True Tales of American Thought Police

Monday, March 07, 2005

True Tales of American Thought Police

Apparently it's now a "terrorist threat" if you're a high school student to write an essay about the destruction of a high school-- by, um, zombies.
A [Kentucky] High School junior arrested Tuesday for making terrorist threats told LEX 18 News Thursday that the "writings" that got him arrested are being taken out of context.

Winchester police say William Poole, 18, was taken into custody Tuesday morning. Investigators say they discovered materials at Poole's home that outline possible acts of violence aimed at students, teachers, and police.
I think if a high school kid writes an essay about hurting other students or blowing up the school it should raise a red flag, it should spark an inquiry into whether or not it is a fantasy or something he was actually going to do. You know, a reasonable inquiry to check out if he has the means or any actual intent or if he may need to see a counselor. But this kid?
"My story is based on fiction," said Poole, who faces a second-degree felony terrorist threatening charge. "It's a fake story. I made it up. I've been working on one of my short stories, (and) the short story they found was about zombies. Yes, it did say a high school. It was about a high school over ran by zombies."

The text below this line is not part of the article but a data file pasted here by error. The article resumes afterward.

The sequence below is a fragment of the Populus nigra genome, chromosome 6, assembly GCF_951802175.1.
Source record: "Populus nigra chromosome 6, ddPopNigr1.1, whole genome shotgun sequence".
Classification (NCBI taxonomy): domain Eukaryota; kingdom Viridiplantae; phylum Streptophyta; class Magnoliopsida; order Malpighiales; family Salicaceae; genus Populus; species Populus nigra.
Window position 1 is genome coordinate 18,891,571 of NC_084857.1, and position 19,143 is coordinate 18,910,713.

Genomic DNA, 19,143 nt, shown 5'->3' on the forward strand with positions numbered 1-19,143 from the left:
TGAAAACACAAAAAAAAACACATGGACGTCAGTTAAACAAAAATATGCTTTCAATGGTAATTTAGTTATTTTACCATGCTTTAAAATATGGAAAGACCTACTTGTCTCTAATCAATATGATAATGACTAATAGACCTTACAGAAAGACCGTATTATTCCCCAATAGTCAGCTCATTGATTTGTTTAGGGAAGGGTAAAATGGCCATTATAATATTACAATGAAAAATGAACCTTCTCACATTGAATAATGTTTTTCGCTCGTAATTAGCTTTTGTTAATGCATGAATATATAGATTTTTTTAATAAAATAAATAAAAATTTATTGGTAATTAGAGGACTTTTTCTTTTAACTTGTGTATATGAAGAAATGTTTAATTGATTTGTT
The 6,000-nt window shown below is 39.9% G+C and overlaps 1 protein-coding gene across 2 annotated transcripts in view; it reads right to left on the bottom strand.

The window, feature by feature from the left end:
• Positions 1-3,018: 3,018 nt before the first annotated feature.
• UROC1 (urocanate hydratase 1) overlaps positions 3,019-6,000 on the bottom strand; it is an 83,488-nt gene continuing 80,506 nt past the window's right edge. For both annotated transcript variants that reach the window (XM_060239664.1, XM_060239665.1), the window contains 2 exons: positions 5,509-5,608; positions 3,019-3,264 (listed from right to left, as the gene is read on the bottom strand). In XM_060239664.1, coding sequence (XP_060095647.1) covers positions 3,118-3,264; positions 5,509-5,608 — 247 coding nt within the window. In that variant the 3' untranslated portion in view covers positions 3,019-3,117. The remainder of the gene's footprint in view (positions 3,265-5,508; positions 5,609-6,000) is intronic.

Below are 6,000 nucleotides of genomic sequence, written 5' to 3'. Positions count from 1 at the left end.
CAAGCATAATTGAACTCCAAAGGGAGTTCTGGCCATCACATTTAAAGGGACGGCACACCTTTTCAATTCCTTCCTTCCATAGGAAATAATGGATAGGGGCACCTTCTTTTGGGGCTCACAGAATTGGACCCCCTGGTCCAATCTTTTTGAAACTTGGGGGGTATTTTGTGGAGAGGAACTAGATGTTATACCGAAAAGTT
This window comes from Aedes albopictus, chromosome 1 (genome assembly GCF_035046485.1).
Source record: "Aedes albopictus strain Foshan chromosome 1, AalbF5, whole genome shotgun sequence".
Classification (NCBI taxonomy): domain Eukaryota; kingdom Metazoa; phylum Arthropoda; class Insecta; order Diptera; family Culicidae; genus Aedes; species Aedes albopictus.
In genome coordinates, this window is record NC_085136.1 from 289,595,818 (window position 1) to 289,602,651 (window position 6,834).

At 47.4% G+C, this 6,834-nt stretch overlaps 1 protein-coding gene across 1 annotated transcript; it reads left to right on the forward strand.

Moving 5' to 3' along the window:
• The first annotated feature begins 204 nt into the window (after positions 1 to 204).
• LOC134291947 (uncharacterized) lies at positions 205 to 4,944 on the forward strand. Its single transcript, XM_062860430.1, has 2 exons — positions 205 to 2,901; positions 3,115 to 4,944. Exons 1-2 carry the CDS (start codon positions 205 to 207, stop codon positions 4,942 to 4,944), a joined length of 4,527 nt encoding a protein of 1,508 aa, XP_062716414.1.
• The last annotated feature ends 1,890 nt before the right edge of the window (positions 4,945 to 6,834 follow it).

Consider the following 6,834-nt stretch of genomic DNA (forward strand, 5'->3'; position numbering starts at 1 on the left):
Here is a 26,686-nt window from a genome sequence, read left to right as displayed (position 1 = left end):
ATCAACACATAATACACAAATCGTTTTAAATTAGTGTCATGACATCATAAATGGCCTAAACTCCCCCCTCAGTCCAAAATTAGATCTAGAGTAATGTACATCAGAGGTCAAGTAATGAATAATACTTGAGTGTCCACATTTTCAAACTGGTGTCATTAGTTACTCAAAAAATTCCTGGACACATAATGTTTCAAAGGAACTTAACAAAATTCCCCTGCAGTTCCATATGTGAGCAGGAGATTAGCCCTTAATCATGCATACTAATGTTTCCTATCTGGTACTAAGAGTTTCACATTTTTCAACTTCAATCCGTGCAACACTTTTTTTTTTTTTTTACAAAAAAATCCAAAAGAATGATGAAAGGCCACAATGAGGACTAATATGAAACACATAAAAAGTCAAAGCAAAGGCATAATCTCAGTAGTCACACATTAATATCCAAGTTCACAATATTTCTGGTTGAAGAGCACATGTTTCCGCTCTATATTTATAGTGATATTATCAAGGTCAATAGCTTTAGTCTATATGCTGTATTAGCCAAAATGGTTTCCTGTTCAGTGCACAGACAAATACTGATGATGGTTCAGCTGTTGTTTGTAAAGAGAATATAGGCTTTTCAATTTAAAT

Even so, police say the nature of the story makes it a felony. "Anytime you make any threat or possess matter involving a school or function it's a felony in the state of Kentucky," said Winchester Police detective Steven Caudill.
Do they really believe that there is any danger he's going to raise the dead and have them attack the school?

This kid is basically being held accountable for the "crime" of hating high school and daydreaming about its destruction, which is about as American as apple pie and one of the few things that unites almost all high school students. This story would almost be funny if it weren't for the 2nd degree terrorist threat FELONY charges. I really hope that his insane story gets more coverage so this poor kid gets a good attorney, pro bono. After all, his family won't hire him a lawyer-- he was turned in by his own grandparents after they read his zombie story in his journal.

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